SAN FRANCISCO (03/15/2000) - Online auctioneer eBay Inc. took a small but serious step into the white-hot market for business-to-business auctions today, with a new site aimed at small businesses.
The site, dubbed eBay Business Exchange, is part of eBay's ongoing strategy to tap new markets to continue fueling the growth initially sparked by its popular consumer-to-consumer auctions. It caters to businesses with fewer than 100 workers.
During the past year, businesses sold an increasingly large percentage of merchandise on eBay -- sometimes to other businesses and sometimes to consumers. The new business unit is intended to capitalize on that trend and will highlight items aimed at business owners that are listed on eBay's main site. The Business Exchange already features 60,000 items in 34 categories ranging from computers and software to desks, vending machines and industrial equipment.
"We saw the need to elevate these items to a site where businesses have easy access to them," eBay Chief Executive Officer Brian Swette said during a conference call. Swette said the fragmented and fast-growing small-business market is ideally suited for a marketplace like the Business Exchange.
Business-to-business marketplaces are sprouting at a feverish pace, and eBay is certain to face competition from a slew of lesser-known companies that already target the small-business market. They include Business.com, a company hatched by Jake Winebaum's eCompanies Internet incubator; Microsoft Corp. -backed bCentral; and Internet Capital Group-backed Onvia, which is already headed for an IPO (initial public offering).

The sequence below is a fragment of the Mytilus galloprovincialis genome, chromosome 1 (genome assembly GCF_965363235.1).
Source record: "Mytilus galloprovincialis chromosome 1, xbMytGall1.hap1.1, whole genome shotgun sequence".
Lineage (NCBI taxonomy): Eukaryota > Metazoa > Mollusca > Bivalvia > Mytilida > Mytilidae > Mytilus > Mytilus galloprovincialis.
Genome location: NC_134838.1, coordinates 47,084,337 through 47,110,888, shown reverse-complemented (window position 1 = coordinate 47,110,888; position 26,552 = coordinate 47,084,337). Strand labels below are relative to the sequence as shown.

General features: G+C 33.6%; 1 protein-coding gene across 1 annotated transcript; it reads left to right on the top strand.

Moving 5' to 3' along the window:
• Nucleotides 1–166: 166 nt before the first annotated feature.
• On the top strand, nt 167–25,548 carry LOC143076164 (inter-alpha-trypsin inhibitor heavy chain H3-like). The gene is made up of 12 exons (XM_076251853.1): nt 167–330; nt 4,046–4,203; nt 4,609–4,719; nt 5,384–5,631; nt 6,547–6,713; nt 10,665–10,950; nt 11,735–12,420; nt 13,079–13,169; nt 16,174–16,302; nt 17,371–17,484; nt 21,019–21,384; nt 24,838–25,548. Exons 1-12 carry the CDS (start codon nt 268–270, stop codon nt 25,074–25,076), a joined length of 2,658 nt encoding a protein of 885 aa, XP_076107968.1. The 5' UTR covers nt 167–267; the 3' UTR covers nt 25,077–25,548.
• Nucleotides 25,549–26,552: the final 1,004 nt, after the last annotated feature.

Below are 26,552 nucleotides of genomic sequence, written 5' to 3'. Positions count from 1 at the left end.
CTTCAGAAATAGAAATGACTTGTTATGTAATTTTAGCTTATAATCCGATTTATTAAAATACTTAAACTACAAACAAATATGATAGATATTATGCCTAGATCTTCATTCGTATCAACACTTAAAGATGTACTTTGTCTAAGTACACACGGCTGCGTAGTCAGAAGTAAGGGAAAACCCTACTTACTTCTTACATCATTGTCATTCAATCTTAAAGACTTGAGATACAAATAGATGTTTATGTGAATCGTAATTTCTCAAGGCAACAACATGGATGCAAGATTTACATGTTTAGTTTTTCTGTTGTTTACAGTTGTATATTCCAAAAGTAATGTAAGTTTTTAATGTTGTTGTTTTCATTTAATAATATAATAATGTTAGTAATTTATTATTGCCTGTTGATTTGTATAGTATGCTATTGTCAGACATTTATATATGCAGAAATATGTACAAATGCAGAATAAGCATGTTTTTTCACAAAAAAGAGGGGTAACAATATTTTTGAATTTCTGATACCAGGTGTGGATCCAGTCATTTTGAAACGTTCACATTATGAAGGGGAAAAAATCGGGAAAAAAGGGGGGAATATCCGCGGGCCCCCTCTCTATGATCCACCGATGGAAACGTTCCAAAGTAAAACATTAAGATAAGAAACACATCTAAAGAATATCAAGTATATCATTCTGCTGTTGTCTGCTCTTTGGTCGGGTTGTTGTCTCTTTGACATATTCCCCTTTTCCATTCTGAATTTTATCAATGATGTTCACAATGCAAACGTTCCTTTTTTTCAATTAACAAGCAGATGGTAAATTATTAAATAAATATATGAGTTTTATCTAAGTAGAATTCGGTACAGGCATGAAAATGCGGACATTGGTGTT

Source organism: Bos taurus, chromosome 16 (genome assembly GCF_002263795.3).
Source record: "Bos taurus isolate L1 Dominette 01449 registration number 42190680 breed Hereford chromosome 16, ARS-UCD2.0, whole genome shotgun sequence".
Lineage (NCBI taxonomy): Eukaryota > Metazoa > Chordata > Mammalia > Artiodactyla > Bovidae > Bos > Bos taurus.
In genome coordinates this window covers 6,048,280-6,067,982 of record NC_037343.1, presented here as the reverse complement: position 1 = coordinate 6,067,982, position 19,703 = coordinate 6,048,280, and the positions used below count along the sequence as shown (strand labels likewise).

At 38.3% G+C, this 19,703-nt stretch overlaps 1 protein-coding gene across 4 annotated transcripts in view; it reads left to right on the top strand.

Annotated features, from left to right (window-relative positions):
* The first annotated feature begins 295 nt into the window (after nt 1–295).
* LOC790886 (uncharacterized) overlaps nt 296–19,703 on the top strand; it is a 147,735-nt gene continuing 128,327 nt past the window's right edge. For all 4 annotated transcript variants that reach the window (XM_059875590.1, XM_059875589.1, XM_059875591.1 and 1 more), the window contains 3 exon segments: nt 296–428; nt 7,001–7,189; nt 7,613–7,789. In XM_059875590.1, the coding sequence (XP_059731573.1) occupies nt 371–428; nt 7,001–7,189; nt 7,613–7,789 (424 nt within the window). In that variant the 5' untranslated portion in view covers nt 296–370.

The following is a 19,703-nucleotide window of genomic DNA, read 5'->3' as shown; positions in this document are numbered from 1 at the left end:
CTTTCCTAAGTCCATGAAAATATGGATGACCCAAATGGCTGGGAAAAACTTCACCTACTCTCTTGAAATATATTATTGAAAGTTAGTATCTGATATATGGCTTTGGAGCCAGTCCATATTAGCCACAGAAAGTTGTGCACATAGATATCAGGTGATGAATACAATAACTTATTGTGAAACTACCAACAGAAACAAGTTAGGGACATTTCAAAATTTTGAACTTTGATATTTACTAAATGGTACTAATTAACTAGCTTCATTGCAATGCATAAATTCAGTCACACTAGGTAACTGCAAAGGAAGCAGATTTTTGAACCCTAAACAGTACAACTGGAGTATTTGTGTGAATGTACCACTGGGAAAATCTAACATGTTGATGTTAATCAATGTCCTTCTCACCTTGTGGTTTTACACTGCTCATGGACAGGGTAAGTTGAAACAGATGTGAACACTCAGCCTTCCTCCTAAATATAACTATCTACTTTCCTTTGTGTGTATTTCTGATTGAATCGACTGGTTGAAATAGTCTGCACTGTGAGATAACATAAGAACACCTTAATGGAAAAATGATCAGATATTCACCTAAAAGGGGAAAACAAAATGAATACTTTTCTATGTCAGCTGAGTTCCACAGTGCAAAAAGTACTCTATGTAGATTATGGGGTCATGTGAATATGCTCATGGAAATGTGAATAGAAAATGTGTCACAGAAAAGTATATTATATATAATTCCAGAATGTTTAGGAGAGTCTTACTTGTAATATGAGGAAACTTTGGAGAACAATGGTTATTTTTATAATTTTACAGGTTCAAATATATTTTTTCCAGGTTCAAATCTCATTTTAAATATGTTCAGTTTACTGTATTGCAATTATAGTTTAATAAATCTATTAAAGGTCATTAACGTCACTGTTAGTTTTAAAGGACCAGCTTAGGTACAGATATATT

But by all accounts, the market for small businesses is big. Citing figures from the U.S. Small Business Administration, Swette said businesses with fewer than 100 employees generate 34 percent of goods and services and represent roughly 33 percent of total payroll expenses in the U.S. Businesses with fewer than 20 employees generated 78 percent of the new jobs created between 1994 and 1998, Swette said.
Swette declined to say how much of eBay's revenues are expected to come from the new site, but analysts briefed by the company said the Business Exchange is not likely to add to eBay's profits in the near term.
In recent months, eBay gradually has expanded its core businesses. Last year, the San Jose, California-based firm acquired high-end auctioneer Butterfield & Butterfield and vintage-car seller Kruse International. Earlier this month, eBay announced a deal with AutoTrader.com to create an auction marketplace for used cars. And eBay has expanded into payment systems with its acquisition of Billpoint. EBay also dipped its toe in business-to-business auctions with eBay Pro, a site it launched in November in Germany.